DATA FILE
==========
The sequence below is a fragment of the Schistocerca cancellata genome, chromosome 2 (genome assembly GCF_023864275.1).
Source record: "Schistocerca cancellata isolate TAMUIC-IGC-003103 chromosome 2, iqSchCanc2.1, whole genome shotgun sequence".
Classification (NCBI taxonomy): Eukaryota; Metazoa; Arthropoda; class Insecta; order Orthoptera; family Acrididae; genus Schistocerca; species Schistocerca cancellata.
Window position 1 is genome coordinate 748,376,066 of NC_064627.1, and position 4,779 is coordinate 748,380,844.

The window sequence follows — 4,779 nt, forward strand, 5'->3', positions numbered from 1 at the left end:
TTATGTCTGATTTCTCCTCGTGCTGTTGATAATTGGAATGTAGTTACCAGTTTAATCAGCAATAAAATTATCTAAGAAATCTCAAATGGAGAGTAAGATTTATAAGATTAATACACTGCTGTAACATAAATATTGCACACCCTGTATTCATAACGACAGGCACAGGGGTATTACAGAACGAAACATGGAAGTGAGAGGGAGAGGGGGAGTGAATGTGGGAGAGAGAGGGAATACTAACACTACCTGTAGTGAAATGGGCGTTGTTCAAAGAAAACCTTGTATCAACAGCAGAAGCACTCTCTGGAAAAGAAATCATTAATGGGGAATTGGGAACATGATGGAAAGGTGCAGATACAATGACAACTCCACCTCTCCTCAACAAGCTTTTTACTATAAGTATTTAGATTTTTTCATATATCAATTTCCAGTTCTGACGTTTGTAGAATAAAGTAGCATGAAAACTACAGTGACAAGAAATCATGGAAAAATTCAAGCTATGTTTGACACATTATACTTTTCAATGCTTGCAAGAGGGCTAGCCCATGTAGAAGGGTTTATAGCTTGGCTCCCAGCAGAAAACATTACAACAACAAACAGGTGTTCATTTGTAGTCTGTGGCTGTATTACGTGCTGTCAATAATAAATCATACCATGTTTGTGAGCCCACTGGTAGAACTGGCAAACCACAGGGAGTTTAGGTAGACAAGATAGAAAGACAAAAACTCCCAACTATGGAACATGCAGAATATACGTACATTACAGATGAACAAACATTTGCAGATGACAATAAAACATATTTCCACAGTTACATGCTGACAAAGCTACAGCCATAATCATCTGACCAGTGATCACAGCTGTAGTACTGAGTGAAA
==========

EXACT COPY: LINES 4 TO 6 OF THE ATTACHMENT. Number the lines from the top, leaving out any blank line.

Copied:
Window position 1 is genome coordinate 748,376,066 of NC_064627.1, and position 4,779 is coordinate 748,380,844.

The window sequence follows — 4,779 nt, forward strand, 5'->3', positions numbered from 1 at the left end:
TTATGTCTGATTTCTCCTCGTGCTGTTGATAATTGGAATGTAGTTACCAGTTTAATCAGCAATAAAATTATCTAAGAAATCTCAAATGGAGAGTAAGATTTATAAGATTAATACACTGCTGTAACATAAATATTGCACACCCTGTATTCATAACGACAGGCACAGGGGTATTACAGAACGAAACATGGAAGTGAGAGGGAGAGGGGGAGTGAATGTGGGAGAGAGAGGGAATACTAACACTACCTGTAGTGAAATGGGCGTTGTTCAAAGAAAACCTTGTATCAACAGCAGAAGCACTCTCTGGAAAAGAAATCATTAATGGGGAATTGGGAACATGATGGAAAGGTGCAGATACAATGACAACTCCACCTCTCCTCAACAAGCTTTTTACTATAAGTATTTAGATTTTTTCATATATCAATTTCCAGTTCTGACGTTTGTAGAATAAAGTAGCATGAAAACTACAGTGACAAGAAATCATGGAAAAATTCAAGCTATGTTTGACACATTATACTTTTCAATGCTTGCAAGAGGGCTAGCCCATGTAGAAGGGTTTATAGCTTGGCTCCCAGCAGAAAACATTACAACAACAAACAGGTGTTCATTTGTAGTCTGTGGCTGTATTACGTGCTGTCAATAATAAATCATACCATGTTTGTGAGCCCACTGGTAGAACTGGCAAACCACAGGGAGTTTAGGTAGACAAGATAGAAAGACAAAAACTCCCAACTATGGAACATGCAGAATATACGTACATTACAGATGAACAAACATTTGCAGATGACAATAAAACATATTTCCACAGTTACATGCTGACAAAGCTACAGCCATAATCATCTGACCAGTGATCACAGCTGTAGTACTGAGTGAAA